A vacant building and land in Toronto could become another condo development unless the city steps forward to save the property for affordable housing.
The vacant properties at 214 to 230 Sherbourne Street are currently listed for sale as a “High Rise Development Opportunity” with Colliers.
“Rare development opportunity within 400 metres from approved Moss Park Station on future Ontario Line,” the listing says.
But several community organizations have been fighting to save this property for several years. They would like it transformed into community housing.
“…the city is in the midst of a housing and shelter crisis,” a group of community organizations said in a letter to council in 2019.
Toronto’s east end is particularly under threat of “alarming intensification of gentrification,” which is displacing people from the neighbourhood.
No price is mentioned in the Colliers listing but it says they are accepting bids on March 11 by 3 p.m.
City staff are working on a report for March 9 on the feasibility of the city buying the property for affordable, including rent-geared-to-income, housing.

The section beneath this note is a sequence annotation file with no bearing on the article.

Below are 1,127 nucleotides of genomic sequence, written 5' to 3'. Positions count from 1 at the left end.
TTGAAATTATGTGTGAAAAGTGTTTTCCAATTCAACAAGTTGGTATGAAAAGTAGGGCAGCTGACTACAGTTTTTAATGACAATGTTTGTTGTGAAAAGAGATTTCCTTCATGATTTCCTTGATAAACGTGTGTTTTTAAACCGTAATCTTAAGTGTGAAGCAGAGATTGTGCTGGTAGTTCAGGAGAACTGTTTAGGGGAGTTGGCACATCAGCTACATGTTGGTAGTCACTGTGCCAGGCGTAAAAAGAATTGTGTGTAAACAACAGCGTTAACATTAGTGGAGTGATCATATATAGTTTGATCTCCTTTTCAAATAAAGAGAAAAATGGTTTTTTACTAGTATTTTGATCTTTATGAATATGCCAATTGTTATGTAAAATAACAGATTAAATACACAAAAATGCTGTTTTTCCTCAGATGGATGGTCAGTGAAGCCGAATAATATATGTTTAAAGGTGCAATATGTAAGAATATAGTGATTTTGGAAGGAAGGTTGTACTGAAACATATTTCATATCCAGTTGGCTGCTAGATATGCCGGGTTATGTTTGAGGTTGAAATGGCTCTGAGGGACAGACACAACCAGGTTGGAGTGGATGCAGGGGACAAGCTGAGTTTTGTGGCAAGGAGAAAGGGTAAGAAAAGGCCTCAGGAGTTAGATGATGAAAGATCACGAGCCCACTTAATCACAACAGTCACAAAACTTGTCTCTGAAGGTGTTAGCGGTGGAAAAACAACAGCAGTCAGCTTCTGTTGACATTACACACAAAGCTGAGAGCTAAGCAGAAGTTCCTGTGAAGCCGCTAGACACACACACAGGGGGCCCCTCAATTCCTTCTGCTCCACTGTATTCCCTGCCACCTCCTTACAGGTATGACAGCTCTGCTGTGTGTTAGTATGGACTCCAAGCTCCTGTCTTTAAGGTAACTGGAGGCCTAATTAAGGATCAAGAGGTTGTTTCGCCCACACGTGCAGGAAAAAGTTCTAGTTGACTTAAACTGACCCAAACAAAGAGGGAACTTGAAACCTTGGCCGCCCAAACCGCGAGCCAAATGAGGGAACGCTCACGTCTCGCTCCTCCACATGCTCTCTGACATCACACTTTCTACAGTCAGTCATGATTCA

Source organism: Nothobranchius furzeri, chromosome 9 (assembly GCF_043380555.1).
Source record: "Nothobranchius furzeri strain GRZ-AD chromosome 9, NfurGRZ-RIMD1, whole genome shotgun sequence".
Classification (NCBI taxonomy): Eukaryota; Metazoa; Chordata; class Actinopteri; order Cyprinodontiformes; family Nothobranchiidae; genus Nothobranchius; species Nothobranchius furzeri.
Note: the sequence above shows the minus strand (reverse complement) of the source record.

The report states that this city has reached out to the owners since 2020 to see if they are interested in selling the properties but haven’t had any luck.
Community organizations say time is running out.
“This may be our last chance to purchase this site for social housing before it is lost to private condo developers,” said the Regent Park Community Health Centre Advocacy Committee and the Shelter & Housing Justice Network in a press release.
Regent Park Community Health Centre launched a petition to expropriate the property for community housing.
“This site sits in the epicentre of the housing and homelessness crisis in Toronto,” the press release states.
Drina Joubert froze to death in this area in 1985, and a man died in a nearby bus shelter of suspected hypothermia on Feb. 4.
The home still standing at 230 Sherbourne St. was listed on the City of Toronto Heritage Register in 1976. It’s called the William Dineen House after the owner who was a prominent Toronto-based clothing, fur, and fine goods merchant, according to the Architectural Conservancy of Ontario Toronto. Dineen and his family lived in the home from 1843 to 1925.
The home was used as a rooming and/or apartment house but it has been vacant for more than 10 years.